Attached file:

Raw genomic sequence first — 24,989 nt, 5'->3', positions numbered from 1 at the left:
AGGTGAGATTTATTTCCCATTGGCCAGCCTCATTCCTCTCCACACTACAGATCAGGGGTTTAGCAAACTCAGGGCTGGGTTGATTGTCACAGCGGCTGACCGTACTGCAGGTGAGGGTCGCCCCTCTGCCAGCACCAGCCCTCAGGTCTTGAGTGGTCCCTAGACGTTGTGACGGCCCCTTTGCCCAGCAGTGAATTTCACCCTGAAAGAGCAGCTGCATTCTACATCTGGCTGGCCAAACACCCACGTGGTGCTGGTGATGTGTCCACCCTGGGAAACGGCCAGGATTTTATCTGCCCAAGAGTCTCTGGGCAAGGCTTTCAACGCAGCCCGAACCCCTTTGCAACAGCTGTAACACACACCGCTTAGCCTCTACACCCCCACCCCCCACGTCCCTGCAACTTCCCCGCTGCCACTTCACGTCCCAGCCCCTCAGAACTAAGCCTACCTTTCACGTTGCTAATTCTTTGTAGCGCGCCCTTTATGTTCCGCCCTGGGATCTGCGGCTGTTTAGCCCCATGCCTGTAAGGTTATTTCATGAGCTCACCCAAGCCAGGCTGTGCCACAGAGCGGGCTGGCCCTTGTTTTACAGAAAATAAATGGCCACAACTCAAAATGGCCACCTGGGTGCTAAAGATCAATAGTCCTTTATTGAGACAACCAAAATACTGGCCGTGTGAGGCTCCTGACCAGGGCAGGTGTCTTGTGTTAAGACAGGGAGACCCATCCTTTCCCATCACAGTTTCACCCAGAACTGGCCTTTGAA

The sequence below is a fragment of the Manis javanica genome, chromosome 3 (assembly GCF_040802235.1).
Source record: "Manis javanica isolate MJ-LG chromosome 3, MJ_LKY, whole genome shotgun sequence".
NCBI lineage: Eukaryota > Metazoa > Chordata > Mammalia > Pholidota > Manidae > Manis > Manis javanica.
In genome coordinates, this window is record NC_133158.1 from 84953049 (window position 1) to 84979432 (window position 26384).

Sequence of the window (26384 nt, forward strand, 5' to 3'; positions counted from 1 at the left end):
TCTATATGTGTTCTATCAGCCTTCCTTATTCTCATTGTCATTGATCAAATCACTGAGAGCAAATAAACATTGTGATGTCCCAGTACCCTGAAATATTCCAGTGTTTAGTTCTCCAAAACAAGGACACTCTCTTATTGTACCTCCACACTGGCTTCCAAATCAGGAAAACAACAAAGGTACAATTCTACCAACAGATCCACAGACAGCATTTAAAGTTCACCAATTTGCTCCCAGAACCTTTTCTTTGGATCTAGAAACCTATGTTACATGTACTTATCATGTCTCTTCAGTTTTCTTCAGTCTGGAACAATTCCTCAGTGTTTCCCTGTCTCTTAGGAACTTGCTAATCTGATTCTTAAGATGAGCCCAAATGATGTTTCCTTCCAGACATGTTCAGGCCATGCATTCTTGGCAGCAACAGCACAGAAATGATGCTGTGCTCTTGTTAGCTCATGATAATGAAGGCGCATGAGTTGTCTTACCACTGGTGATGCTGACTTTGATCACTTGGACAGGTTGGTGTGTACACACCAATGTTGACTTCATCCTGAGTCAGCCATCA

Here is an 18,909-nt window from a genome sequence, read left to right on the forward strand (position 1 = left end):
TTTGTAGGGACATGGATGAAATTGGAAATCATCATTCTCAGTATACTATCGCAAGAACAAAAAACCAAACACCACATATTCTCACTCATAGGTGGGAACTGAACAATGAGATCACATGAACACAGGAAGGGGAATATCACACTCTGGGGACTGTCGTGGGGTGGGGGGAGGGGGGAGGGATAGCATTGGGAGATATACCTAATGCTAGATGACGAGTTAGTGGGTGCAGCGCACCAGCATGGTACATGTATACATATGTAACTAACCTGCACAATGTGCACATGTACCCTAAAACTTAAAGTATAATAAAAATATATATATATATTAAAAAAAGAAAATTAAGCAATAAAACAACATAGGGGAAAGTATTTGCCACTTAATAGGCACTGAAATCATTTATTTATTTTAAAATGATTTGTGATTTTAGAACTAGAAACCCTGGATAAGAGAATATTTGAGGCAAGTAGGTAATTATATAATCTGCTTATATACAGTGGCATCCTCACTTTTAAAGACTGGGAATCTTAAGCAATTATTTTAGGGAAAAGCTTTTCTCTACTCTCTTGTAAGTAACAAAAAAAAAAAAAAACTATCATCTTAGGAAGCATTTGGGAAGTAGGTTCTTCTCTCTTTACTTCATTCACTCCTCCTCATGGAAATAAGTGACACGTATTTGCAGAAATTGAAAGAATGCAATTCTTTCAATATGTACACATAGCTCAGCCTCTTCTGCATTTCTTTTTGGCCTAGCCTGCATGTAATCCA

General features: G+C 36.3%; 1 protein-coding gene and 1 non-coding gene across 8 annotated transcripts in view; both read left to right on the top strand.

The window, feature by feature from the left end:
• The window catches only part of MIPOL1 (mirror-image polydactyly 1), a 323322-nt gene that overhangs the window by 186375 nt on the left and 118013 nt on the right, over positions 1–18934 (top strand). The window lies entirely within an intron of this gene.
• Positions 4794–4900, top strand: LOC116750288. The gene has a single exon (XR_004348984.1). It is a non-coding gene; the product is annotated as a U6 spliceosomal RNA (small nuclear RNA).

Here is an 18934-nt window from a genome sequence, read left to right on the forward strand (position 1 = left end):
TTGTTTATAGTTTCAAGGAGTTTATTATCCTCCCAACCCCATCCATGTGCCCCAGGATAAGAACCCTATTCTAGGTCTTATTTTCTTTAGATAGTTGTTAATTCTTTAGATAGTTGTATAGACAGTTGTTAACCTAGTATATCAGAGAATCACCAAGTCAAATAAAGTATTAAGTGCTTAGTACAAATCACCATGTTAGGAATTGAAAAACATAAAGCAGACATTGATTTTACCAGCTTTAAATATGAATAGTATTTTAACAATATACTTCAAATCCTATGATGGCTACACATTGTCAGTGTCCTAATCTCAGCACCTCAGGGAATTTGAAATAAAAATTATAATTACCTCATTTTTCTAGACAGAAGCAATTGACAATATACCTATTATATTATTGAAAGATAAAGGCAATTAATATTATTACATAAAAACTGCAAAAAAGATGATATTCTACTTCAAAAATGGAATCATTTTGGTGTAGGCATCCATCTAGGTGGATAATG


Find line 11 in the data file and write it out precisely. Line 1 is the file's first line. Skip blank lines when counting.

General features: G+C 36.3%; 1 protein-coding gene and 1 non-coding gene across 8 annotated transcripts in view; both read left to right on the top strand.